1. Rob40
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    Rob40 Active Member

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    show vs. tell with a dead guy

    Discussion in 'General Writing' started by Rob40, Feb 4, 2016.

    A flash short piece I've worked over a few times has a dead guy put prominently in the first two-thirds. The problem is that you don't know it's a dead guy until the twist in the last third. I'ts in first person. Protagonist talks about him, falls for him, (I seem to write a bit dark, who knew!) but what strikes the reader is that it bumps up against that rule of thumb where the protagonist interaction with anyone else should be a showing of interaction and not telling. She talks about things and he does nothing at all. In the end the reader gets it, but until then it just feels unbalanced and incorrect. I don't want that feeling. He's dead and I don't want the reader to know that until the end. How can I approach this moment of interaction with a dead guy without letting on at all? I can't talk about the past with him, there isn't one between them. I can't just tell, I need to show. Would changing to a third person perspective work easier for this? In the first two-thirds, it's just her and him. Ideas?
     
  2. BookLover
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    BookLover Contributing Member

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    When describing what the dead guy "does" use words that could describe both the living and the dead. Such as "I dragged him along." "He stared back at me." "His hand fell onto mine." Just an idea...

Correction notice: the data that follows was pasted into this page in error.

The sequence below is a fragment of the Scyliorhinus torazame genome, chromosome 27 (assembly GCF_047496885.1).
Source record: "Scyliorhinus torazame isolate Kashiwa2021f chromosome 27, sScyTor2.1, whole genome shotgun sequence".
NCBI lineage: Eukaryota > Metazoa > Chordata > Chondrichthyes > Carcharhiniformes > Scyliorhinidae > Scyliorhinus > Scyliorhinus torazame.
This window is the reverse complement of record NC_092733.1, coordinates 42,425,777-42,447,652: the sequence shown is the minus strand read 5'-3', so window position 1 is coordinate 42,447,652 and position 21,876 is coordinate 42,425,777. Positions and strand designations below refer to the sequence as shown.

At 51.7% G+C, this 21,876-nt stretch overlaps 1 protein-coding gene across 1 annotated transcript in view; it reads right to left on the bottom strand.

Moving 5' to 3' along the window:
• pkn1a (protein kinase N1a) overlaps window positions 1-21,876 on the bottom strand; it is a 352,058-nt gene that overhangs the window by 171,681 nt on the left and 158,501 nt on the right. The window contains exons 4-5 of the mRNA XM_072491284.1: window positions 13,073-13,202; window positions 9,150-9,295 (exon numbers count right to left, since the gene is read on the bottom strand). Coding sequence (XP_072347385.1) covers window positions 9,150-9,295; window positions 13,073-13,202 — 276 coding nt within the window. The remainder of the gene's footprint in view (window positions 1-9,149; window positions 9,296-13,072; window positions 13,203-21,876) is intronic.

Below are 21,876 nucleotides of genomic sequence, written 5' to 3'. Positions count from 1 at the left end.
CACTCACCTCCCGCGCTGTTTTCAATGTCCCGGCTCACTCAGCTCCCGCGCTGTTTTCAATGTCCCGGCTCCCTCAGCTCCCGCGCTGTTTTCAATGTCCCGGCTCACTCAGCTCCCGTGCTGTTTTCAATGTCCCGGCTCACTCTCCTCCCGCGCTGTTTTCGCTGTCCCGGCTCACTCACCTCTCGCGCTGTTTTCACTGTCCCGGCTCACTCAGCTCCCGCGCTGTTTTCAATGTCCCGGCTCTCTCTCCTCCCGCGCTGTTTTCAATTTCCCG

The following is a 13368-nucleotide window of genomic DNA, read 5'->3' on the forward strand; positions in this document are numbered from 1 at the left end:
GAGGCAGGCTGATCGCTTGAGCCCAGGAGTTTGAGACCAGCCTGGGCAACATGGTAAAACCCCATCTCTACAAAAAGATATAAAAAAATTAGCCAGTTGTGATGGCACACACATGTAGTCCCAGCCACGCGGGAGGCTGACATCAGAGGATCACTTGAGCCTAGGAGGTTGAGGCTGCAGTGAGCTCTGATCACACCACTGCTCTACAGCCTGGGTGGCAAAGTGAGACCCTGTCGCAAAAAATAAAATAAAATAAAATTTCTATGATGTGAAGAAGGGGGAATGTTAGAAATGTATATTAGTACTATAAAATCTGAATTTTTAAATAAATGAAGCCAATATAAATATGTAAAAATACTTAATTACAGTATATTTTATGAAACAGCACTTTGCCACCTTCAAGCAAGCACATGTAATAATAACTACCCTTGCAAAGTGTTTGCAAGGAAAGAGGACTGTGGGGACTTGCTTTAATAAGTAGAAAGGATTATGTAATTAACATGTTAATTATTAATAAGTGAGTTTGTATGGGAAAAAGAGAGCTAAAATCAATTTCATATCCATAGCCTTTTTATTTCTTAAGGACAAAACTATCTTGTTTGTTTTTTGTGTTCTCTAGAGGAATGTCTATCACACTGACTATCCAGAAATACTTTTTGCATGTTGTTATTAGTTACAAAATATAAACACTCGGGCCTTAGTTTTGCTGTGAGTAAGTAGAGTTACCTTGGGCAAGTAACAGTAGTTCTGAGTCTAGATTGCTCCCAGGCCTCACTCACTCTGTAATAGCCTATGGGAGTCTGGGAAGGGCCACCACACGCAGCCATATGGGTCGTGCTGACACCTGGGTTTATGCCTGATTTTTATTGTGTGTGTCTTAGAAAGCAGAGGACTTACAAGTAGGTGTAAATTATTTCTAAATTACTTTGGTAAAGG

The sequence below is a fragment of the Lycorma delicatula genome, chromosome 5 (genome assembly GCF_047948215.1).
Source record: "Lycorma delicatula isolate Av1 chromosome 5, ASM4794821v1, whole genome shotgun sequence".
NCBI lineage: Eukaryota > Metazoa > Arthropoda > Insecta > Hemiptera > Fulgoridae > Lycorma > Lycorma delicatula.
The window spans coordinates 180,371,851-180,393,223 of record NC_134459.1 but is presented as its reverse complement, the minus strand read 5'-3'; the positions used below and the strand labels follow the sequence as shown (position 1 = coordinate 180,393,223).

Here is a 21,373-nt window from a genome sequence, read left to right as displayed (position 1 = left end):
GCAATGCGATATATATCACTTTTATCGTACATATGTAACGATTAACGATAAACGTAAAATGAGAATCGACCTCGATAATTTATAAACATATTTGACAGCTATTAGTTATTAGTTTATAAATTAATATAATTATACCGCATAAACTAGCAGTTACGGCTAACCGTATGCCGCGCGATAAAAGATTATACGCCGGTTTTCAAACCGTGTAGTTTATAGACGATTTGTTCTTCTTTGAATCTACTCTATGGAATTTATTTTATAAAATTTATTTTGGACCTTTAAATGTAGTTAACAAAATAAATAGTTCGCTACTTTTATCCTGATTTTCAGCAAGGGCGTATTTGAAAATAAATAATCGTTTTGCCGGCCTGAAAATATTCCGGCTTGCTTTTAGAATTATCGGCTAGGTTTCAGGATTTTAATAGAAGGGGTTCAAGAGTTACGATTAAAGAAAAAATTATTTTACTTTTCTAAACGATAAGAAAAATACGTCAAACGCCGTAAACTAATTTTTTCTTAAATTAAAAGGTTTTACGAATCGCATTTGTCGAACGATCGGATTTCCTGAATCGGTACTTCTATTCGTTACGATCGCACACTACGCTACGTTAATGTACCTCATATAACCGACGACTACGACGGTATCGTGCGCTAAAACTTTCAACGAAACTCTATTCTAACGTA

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  3. Rob40
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    Rob40 Active Member

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    Good points. that would help in a tactful approach to steer the assumptions. Thank you.
     
  4. tonguetied
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    tonguetied Contributing Member Contributor

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    If a dead person's hand fell onto your own it would feel unnaturally cold unless they just died or the room was very warm. One thing we don't know is the entire time frame for the novel, is it just minutes or more like hours? Also could this story be similar to "Psycho" where the son has just lost it and in his mind thinks his mother is still alive?
     
  5. Cattlebruiser
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    Cattlebruiser Member

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    Interesting...
    Want to hear more, heh.
     
  6. BayView
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    BayView Contributing Member Contributor

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    If it's flash fiction, I think it should work fine - focus on the living character, on her reactions, etc.

    "She searched his face for understanding, but found none. Of course he didn't understand - how could he? How could anyone?" etc.
     
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  7. Rob40
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    Rob40 Active Member

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    tonguetied: It's flash and takes place in two brief moments. One of reflection and then then she takes him' somewhere for the next moment wher the twist takes place. Both brief and both with the body cold, but, freshly cold.

    BayView: I understand the approach you mean. Vague and direct in a way. Something like this is a good exercise.
     

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